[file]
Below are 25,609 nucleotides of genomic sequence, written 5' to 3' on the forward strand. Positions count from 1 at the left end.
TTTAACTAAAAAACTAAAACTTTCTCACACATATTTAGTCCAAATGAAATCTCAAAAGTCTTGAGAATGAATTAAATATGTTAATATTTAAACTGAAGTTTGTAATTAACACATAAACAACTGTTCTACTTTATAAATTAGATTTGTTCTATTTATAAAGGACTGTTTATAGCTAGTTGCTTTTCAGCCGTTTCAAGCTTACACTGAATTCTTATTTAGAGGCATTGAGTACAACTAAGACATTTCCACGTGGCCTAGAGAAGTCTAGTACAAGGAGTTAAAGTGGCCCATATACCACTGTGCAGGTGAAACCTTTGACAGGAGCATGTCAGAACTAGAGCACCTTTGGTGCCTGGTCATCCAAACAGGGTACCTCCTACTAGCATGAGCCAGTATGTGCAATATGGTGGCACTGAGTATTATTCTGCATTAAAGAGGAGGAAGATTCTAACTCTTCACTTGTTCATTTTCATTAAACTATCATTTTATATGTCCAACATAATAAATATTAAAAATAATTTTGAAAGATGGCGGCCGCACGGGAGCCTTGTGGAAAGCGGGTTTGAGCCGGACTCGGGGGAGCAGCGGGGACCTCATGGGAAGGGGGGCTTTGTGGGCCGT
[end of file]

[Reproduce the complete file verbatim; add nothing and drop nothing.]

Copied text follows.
Below are 25,609 nucleotides of genomic sequence, written 5' to 3' on the forward strand. Positions count from 1 at the left end.
TTTAACTAAAAAACTAAAACTTTCTCACACATATTTAGTCCAAATGAAATCTCAAAAGTCTTGAGAATGAATTAAATATGTTAATATTTAAACTGAAGTTTGTAATTAACACATAAACAACTGTTCTACTTTATAAATTAGATTTGTTCTATTTATAAAGGACTGTTTATAGCTAGTTGCTTTTCAGCCGTTTCAAGCTTACACTGAATTCTTATTTAGAGGCATTGAGTACAACTAAGACATTTCCACGTGGCCTAGAGAAGTCTAGTACAAGGAGTTAAAGTGGCCCATATACCACTGTGCAGGTGAAACCTTTGACAGGAGCATGTCAGAACTAGAGCACCTTTGGTGCCTGGTCATCCAAACAGGGTACCTCCTACTAGCATGAGCCAGTATGTGCAATATGGTGGCACTGAGTATTATTCTGCATTAAAGAGGAGGAAGATTCTAACTCTTCACTTGTTCATTTTCATTAAACTATCATTTTATATGTCCAACATAATAAATATTAAAAATAATTTTGAAAGATGGCGGCCGCACGGGAGCCTTGTGGAAAGCGGGTTTGAGCCGGACTCGGGGGAGCAGCGGGGACCTCATGGGAAGGGGGGCTTTGTGGGCCGT